What not to eat: Just any peanut butter—it's not all created equal. Watch the sodium counts, which can range from 40 to 250 milligrams per tablespoon serving. Sugar, too, can be an issue, and is more prevalent in the reduced-fat varieties.

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Love this!

Great list, I always wondered about these foods. Just the other day when I was fixing omlettes, I remembered the scare about eggs and cholesterol. My German blooded mother would have disagreed with you on the coffee though. I would say she had anywhere between 4-5 pots per day. She began drinking it when she was 9. :)

Wow, 4-5 pots a DAY? Did she share those with friends? Nine years old is mighty young to start drinking coffee...I didn't develop a taste for it until I was well into my college years. I wonder if she drank it with lots of sugar and milk.

Very enlightening information. Thank you for explaining the news and hazards associated with these foods.

Glad to be of service, Heather. Hope you learned something here.

Good to hear the real truth about often-maligned foods.
Thanks! Love the way you write!

Thanks, Lila! Appreciate the comments.

I could live on kettle corn, which of course isn't as good for you as plain popped, but still better than the movie theater variety. Lately we've been using half almond butter, half peanut butter to keep the sodium down.

I, too, love kettle corn, and sometimes will sneak a little into the movie theater so I don't have to be tempted with the smell of popcorn. Good idea to mix almond and peanut butters - think I'll try that!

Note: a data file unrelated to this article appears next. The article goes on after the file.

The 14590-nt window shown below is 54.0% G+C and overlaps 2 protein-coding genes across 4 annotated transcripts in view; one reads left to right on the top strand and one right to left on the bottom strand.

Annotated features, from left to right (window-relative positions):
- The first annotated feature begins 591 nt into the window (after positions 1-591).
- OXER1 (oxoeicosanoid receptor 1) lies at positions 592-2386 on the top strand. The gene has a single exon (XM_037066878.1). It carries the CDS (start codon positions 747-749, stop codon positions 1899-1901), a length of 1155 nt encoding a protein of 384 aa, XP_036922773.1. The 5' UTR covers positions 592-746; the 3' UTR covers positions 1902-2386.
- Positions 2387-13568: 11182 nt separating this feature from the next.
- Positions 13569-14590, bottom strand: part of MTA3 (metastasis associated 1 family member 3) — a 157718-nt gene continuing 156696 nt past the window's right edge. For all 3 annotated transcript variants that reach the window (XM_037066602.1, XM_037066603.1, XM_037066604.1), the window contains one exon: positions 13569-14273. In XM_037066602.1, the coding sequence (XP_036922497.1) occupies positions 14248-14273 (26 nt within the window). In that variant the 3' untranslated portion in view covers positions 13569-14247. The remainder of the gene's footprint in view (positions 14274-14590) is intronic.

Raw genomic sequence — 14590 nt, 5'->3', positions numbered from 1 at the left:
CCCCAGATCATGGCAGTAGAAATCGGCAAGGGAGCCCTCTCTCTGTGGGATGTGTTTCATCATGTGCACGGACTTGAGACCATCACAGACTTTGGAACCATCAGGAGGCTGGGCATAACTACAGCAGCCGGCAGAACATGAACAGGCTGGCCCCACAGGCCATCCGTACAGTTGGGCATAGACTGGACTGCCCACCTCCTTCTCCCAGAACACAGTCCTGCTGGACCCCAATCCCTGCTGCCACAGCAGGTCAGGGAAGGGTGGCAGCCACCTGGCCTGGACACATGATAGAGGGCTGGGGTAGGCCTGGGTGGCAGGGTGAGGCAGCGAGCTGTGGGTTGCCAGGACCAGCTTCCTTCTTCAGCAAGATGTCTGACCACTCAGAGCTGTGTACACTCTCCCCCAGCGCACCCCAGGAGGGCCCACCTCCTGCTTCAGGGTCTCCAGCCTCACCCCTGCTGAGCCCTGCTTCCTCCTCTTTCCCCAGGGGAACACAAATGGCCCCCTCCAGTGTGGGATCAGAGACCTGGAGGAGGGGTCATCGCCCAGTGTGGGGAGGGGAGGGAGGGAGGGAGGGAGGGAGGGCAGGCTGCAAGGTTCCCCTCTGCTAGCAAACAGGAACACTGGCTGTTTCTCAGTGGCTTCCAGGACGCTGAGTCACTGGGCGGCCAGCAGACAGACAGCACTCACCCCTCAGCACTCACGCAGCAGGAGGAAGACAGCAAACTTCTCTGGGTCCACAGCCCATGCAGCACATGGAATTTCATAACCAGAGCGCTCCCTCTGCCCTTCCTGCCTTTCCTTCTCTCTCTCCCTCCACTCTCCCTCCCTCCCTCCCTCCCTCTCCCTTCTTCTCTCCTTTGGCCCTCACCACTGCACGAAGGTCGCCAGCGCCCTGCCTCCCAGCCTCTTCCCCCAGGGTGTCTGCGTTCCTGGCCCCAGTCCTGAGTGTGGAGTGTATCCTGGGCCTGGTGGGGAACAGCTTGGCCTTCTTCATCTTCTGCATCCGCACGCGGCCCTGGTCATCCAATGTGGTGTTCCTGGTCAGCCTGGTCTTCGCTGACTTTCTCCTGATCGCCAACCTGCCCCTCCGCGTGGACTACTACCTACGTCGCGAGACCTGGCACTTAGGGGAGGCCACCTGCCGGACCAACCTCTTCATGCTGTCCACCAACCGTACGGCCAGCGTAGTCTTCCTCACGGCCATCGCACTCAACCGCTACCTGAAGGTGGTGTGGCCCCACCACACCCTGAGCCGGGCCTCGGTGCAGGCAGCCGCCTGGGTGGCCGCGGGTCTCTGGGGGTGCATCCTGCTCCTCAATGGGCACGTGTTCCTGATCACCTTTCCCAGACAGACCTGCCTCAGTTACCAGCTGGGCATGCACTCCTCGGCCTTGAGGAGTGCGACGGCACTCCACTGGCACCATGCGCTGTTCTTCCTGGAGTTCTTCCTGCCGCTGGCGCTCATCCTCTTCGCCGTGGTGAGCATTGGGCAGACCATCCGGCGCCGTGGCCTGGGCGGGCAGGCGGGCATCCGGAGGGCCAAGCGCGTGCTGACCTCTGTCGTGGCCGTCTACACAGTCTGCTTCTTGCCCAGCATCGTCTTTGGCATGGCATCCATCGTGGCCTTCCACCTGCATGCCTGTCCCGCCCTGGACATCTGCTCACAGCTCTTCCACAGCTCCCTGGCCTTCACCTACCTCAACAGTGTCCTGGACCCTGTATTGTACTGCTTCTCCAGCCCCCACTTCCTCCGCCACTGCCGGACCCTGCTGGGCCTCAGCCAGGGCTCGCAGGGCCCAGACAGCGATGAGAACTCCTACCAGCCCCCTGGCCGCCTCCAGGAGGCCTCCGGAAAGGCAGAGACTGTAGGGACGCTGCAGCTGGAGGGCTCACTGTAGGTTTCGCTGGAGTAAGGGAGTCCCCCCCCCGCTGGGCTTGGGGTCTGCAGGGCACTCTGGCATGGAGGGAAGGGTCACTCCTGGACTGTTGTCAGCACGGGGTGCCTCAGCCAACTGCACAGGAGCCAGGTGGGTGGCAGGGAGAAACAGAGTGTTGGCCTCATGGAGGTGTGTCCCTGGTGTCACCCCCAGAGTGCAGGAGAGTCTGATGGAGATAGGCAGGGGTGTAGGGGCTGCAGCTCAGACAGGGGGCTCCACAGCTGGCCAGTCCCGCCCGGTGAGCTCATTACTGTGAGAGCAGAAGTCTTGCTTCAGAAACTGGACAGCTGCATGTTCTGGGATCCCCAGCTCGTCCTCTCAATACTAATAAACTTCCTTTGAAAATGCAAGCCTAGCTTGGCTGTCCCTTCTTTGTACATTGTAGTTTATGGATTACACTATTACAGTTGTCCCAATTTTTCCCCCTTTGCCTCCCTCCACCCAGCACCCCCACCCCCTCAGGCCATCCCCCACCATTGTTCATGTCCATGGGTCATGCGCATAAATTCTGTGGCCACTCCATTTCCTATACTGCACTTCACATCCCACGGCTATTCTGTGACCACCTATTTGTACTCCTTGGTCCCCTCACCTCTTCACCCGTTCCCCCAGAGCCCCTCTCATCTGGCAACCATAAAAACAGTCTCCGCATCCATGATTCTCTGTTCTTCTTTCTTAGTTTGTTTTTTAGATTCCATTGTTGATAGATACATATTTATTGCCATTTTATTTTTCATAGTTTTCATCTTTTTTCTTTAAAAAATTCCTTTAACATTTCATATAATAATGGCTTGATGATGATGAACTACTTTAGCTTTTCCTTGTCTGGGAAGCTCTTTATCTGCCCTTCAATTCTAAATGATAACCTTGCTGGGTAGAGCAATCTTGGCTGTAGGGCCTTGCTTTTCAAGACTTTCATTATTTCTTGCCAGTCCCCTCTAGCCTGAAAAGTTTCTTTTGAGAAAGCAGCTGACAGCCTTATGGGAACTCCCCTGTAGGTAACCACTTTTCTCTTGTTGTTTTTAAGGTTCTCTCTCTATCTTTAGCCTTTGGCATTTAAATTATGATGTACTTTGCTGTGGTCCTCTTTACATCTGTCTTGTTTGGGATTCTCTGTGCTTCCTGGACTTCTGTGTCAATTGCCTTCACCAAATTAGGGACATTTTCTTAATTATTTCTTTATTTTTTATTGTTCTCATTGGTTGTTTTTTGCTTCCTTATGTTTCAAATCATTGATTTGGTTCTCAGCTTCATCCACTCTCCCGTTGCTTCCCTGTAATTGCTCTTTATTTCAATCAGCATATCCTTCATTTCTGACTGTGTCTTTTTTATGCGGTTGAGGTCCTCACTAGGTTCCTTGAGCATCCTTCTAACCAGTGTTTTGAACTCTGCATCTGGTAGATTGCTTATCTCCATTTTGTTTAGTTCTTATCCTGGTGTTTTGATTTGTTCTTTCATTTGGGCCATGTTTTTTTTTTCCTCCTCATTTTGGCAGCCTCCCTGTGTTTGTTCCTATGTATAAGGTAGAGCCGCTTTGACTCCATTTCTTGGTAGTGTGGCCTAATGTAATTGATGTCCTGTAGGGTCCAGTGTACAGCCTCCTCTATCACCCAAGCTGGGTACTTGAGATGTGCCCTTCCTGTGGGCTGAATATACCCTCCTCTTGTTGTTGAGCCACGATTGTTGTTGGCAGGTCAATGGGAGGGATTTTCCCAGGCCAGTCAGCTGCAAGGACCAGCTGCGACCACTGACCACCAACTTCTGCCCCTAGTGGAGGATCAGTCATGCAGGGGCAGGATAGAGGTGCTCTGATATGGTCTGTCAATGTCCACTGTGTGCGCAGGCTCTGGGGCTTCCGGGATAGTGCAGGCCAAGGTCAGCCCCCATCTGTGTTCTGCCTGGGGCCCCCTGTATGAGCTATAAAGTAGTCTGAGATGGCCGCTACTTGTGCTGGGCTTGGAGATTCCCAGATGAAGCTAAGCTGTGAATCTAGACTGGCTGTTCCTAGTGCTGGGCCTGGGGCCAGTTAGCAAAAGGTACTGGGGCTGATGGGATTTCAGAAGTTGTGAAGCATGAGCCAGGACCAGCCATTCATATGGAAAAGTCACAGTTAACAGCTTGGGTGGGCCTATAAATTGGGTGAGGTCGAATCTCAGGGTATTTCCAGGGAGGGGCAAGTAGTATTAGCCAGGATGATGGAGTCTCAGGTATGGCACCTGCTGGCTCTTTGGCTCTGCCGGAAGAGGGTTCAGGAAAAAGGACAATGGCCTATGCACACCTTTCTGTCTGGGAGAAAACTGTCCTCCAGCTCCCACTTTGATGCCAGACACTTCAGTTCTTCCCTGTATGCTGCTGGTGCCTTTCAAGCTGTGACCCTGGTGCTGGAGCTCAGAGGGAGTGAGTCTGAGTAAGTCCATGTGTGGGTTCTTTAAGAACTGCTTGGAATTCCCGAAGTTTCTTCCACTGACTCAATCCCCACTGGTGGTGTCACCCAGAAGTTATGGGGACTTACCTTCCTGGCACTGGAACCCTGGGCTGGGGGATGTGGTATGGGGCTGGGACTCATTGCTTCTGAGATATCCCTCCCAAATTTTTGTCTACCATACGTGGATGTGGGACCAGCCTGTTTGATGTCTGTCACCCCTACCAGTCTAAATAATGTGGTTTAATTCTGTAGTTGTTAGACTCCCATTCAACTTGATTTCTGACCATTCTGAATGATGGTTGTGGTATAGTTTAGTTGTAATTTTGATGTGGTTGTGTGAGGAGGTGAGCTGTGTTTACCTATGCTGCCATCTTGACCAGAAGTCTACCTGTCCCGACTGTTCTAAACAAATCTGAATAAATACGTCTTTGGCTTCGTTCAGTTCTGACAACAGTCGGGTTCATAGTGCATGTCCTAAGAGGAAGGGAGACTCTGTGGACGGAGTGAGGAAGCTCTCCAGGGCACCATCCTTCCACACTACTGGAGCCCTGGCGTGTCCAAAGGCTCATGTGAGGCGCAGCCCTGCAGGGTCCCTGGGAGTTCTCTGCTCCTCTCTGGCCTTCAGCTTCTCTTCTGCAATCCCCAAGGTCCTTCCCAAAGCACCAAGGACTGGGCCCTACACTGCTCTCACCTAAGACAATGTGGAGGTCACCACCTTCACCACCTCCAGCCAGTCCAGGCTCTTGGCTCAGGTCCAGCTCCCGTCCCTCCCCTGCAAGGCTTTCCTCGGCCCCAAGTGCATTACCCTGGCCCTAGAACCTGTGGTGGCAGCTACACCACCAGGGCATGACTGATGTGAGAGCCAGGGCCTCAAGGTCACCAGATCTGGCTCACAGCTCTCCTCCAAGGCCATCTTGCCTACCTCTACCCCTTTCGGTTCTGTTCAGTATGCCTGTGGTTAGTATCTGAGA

I have a CHOCOLATE FOREVER sticker posted on my forehead. Glad to hear I can indulge again. As for popcorn, however, hem-hem. I would advise avoiding microwave bags because the inside of most brands is treated with a chemical that is very, very bad for people. It stays in your body, increasing your body burden. There is one brand that does not use it, but I forget the name, so I avoid microwave popcorn, period. The second issue is GMO corn. Most corn in the USA is, unfortunately, GMO. We need to avoid GMOs. Why? They have not been adequately tested. Tests on rodents show that future generations have deformities. This has not been proved, but when in doubt .... at least make sure to demand that GMOs get labeled so those of us who chose to have viable descendants can avoid the stuff. Many countries in Europe have outlawed GMOs. So far the very powerful Monsanto chemical lobby has managed to contribute enough $ so that our Congress resists labels. 80% of the food in supermarkets is now GMO. Personally, I try to avoid processed food, and send my son $ so that he can feed his kids real food, from the farmers' market and health food store.